Krishnamurti & the Art of Awakening
A Quiet Space | moderated by Clive Elwell

A new book by K


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Sat, 17 Aug 2019 #1
Thumb_kinfonet_avatar Clive Elwell New Zealand 5194 posts in this forum Offline

I received an email from The Krishnamurti Foundation of America - possibly all of you did also - informing of a new book of K's words called:

"Can the Mind be Quiet"

The email says:

Krishnamurti seems to suggest that there is a part of the brain which he calls old that has been shaped by a history of struggles; survival, environmental and so on. This old brain works mechanically, and he asks if it can ever be quiet for the new to be discovered.

This topic and others are part of a new book recently released by the foundations titled Can the Mind Be Quiet? It contains sixty, previously unpublished, conversations, recalled and written down by Krishnamurti in the late 1960s and early 1970s. They contain probing inquiries into topics such as the self, consciousness, the essential qualities of a good education, and the meditative mind. These pieces also include Krishnamurti’s much-loved descriptions of nature.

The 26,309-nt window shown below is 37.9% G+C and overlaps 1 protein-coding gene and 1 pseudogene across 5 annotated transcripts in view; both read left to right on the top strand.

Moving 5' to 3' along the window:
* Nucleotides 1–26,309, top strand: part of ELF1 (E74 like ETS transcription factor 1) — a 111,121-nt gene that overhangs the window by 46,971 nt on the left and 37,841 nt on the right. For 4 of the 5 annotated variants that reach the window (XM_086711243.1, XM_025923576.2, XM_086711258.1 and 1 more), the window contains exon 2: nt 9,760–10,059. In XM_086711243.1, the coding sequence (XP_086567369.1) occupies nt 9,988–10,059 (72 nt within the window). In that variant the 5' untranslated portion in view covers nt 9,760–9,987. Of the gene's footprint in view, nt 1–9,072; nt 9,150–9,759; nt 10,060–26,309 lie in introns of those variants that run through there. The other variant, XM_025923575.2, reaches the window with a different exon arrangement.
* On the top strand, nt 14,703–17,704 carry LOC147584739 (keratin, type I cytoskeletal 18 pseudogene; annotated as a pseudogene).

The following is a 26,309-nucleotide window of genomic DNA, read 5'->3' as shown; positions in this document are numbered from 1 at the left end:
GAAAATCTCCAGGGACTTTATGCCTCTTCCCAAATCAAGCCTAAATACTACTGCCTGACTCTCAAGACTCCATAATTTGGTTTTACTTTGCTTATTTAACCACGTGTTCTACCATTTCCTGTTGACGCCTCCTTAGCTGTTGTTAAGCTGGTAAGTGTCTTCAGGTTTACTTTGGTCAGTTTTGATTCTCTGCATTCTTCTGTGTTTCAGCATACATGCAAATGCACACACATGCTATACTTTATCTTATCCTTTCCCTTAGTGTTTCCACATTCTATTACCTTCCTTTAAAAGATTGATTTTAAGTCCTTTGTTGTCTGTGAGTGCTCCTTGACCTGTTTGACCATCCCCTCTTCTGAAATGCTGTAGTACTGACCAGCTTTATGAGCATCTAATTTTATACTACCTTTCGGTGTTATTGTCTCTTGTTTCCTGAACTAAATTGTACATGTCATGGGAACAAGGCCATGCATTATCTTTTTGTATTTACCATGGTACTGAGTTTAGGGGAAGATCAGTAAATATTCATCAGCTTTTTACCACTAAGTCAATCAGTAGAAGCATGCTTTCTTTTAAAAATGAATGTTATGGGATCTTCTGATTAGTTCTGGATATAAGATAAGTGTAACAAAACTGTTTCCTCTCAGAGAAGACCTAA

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Sat, 17 Aug 2019 #2
Thumb_kinfonet_avatar Clive Elwell New Zealand 5194 posts in this forum Offline

Here is the quote from K referred to above:

"We do not seem to be aware of the psychological structure of the brain. Most of us carry on mechanically in the condition in which we are born and educated, living a repetitive life, with certain modifications. We are trained from childhood until we die to function within a very small part of our brain’s capacity, whether we are scientists, engineers or anything else. A scholar, a priest, a theologian or a politician functions within a very small fragment of the brain. We all use that part of the brain which is always of yesterday. All specialisation is exclusive and fragmentary, limited and narrow. All this is the old brain which is the result of millions of years of struggle for survival, struggle to get the best out of the environment, and so on. This is all we know and with this brain we try to explore and discover something new. Therefore there is always deep-rooted frustration and despair.